Serious OS X vulnerability isn’t fixed after all

By

Tim Cook addresses the White House Summit on Cybersecurity and Consumer Protection. Photo: White House
Tim Cook addresses the White House Summit on Cybersecurity and Consumer Protection. Photo: White House

A significant security flaw affecting OS X Yosemite hasn’t been fixed as previously thought, according to a former NSA staffer.

The flaw, known as Rootpipe, is said to have existed since 2011, and could allow an attacker to gain full control of another user’s Mac without requiring authentication.

To do this it opens up what is called “root access,” aka the highest privilege access on a computer. Don’t worry if you’re the only one who uses your Mac, however: the vulnerability requires a would-be attacker to have physical access to your machine in order to be able to gain administrator access.

Nonetheless, the vulnerability was thought to have been fixed by the latest OS X update, but apparently this is not the case.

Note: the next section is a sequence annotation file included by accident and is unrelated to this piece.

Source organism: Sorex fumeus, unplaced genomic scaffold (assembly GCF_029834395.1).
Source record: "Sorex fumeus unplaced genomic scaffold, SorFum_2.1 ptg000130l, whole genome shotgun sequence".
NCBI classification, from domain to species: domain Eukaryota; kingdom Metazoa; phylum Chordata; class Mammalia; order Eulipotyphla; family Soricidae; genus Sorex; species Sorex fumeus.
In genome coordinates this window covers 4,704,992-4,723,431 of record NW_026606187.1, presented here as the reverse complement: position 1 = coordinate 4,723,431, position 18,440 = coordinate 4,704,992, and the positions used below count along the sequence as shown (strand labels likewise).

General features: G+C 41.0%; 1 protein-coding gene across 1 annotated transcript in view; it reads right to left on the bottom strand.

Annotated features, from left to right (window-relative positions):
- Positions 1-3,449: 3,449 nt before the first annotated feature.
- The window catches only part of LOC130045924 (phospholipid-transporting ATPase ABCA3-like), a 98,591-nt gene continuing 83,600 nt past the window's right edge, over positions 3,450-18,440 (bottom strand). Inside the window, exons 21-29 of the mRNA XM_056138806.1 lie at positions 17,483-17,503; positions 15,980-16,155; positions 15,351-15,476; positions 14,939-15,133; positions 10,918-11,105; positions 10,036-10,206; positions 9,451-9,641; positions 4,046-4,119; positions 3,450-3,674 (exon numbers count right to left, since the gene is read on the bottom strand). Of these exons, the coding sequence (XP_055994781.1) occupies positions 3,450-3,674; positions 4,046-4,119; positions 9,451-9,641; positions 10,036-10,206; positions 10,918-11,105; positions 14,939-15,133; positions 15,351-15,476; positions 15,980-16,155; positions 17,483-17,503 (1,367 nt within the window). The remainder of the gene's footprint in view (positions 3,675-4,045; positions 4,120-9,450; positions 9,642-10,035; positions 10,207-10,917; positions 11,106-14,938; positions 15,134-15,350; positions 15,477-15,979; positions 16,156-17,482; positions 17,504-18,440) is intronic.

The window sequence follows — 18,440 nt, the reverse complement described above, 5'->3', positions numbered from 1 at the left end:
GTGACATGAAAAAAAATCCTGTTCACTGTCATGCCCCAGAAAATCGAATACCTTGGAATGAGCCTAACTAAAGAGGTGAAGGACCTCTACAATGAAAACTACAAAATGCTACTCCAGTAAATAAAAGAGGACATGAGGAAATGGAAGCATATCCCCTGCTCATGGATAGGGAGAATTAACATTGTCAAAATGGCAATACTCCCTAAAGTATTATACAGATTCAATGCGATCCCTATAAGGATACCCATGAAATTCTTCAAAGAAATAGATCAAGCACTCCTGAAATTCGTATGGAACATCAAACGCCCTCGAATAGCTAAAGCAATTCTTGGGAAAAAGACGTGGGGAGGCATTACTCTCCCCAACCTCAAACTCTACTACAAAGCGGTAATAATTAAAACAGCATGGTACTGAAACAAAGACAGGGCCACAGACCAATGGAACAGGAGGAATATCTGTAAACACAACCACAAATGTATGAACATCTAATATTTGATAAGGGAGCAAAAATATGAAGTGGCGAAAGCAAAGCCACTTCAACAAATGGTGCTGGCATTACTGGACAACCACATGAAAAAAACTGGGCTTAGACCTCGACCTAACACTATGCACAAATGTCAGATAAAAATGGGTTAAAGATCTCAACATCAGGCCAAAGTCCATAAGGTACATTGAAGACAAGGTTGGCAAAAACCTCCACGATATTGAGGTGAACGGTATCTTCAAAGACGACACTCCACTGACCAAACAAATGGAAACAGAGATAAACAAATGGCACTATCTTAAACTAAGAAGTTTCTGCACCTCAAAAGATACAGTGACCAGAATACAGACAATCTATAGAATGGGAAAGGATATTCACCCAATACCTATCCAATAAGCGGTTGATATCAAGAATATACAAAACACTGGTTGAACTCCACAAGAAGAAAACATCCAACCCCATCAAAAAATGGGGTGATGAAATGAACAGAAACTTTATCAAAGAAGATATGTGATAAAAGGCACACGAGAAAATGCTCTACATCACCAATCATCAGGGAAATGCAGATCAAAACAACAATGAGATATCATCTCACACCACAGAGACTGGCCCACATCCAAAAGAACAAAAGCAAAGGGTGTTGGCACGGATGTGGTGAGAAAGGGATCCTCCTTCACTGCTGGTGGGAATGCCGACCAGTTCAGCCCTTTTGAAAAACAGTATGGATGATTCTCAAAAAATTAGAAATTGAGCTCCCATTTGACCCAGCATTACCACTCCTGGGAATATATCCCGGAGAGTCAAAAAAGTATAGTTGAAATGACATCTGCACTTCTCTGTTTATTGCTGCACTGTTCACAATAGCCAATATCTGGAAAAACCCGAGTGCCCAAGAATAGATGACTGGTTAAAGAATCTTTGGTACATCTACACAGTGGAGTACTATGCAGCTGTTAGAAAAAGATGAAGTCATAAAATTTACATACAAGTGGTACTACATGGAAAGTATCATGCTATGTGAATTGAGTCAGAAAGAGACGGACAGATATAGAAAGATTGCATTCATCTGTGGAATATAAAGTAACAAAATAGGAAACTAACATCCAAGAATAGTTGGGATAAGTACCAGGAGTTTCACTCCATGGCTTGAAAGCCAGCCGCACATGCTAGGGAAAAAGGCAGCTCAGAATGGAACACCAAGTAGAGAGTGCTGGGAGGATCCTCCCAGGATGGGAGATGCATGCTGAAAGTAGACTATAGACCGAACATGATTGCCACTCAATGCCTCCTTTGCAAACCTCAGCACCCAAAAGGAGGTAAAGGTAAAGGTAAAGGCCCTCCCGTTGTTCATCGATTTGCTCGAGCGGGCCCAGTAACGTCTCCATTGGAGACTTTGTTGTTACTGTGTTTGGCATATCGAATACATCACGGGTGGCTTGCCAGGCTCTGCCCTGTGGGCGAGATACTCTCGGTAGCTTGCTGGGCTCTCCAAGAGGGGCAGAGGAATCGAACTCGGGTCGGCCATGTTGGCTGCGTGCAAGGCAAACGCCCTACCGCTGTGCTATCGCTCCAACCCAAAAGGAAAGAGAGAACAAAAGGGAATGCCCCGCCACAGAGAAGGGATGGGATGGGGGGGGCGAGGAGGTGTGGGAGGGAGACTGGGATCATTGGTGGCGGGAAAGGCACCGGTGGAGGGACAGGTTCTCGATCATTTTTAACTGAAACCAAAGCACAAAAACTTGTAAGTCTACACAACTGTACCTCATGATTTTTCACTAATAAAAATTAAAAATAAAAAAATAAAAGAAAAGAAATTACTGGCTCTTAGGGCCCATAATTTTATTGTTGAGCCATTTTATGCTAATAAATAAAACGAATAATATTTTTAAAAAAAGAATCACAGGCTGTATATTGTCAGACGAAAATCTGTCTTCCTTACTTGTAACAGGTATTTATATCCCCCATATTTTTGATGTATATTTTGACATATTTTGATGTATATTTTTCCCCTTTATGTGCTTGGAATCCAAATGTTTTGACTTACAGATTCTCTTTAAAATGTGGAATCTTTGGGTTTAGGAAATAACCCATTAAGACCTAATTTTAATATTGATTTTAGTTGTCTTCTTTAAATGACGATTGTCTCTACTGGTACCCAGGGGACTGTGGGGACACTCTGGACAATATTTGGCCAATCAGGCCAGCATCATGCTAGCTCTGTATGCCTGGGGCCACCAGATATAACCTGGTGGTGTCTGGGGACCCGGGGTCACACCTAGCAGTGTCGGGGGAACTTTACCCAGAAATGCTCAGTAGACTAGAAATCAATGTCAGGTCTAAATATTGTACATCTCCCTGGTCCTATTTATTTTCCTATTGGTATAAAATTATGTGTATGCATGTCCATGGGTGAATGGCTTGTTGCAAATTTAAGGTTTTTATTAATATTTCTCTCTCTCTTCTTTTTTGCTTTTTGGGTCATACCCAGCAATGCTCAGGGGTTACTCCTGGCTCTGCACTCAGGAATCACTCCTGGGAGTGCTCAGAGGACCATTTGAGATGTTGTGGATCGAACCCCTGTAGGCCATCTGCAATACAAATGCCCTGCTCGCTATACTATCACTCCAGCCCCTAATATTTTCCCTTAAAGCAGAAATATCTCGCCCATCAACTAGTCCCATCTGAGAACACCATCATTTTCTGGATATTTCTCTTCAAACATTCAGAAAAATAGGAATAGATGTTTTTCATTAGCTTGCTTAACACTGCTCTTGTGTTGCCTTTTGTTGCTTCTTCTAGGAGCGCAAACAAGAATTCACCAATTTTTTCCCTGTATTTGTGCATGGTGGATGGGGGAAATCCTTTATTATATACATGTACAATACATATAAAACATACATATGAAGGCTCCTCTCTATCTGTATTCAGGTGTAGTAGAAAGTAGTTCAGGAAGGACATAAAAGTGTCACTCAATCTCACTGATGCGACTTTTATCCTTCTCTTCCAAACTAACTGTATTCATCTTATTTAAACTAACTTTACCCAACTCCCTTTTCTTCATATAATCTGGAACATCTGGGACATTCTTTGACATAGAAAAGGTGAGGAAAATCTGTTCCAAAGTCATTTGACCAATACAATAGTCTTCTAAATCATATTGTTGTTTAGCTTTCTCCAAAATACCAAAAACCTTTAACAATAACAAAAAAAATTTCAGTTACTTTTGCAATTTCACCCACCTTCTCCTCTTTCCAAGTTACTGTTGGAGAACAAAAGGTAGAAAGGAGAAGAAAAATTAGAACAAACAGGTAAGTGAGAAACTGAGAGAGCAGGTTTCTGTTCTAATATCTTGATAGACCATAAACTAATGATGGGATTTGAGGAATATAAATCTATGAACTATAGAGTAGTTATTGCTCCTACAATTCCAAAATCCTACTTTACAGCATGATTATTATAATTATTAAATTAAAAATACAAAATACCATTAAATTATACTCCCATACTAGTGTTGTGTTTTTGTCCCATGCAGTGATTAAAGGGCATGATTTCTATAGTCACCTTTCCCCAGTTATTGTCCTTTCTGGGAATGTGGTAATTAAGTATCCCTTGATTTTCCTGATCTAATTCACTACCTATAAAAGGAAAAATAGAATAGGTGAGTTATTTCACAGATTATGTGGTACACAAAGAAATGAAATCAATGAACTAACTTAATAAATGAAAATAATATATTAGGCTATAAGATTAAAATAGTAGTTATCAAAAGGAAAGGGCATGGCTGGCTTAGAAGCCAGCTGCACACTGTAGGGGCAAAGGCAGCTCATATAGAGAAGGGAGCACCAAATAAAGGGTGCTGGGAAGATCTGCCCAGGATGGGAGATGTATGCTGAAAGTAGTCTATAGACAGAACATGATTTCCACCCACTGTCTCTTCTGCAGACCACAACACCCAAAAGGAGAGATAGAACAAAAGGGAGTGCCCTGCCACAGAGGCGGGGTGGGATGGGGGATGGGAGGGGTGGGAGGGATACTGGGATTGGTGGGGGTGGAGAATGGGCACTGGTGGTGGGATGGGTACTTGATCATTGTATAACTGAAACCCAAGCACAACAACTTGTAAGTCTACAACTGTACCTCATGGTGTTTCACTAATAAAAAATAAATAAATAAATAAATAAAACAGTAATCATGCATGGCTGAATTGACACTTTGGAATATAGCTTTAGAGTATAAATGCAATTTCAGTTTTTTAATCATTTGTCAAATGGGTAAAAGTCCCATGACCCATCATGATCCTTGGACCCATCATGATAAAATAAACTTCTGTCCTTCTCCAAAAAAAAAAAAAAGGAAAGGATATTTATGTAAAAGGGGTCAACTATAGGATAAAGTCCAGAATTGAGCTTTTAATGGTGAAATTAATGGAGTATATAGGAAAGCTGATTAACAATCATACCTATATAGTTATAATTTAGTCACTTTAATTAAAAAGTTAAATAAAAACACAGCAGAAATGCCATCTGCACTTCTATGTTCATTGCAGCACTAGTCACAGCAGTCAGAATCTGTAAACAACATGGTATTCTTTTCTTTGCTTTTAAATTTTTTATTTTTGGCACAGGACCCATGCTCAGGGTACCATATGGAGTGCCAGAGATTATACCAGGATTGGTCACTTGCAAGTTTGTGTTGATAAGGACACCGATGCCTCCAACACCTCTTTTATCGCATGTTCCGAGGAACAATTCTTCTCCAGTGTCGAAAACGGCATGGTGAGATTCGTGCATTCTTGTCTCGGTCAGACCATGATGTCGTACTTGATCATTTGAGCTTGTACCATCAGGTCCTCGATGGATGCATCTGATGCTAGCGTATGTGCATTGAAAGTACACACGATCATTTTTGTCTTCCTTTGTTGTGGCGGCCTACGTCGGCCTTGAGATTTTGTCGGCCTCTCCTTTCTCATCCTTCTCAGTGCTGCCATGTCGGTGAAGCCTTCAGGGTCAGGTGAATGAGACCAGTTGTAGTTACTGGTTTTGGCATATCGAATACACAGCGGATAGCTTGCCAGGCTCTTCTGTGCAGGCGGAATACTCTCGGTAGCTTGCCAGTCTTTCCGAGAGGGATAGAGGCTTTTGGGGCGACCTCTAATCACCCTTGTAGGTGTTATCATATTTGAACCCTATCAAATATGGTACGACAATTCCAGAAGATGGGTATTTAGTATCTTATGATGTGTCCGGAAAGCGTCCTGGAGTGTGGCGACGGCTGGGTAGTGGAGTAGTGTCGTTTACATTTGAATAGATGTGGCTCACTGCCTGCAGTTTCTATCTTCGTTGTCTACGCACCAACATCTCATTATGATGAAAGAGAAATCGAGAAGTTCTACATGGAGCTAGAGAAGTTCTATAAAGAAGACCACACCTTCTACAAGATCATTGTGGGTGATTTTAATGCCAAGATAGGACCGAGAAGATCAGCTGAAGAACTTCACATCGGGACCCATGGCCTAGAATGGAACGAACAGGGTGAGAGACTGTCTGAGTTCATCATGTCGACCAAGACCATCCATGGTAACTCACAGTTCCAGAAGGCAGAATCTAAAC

Patrick Wardle, a former NSA employee and now head of security firm Synack, discovered a way to exploit the vulnerability while on an airplane flight. Although Apple has implemented additional access controls as a way of trying to stop attacks, Wardle was nonetheless able to use his code to begin overwriting files on his Mac.

Apple was informed about the Rootpipe vulnerability back in October, but only got around to addressing the fault in April. It was believed that the problem had been solved, but today’s update on the story suggests this is far from over.

Wardle, for his part, has handed over all his findings on the flaw.

Source: Forbes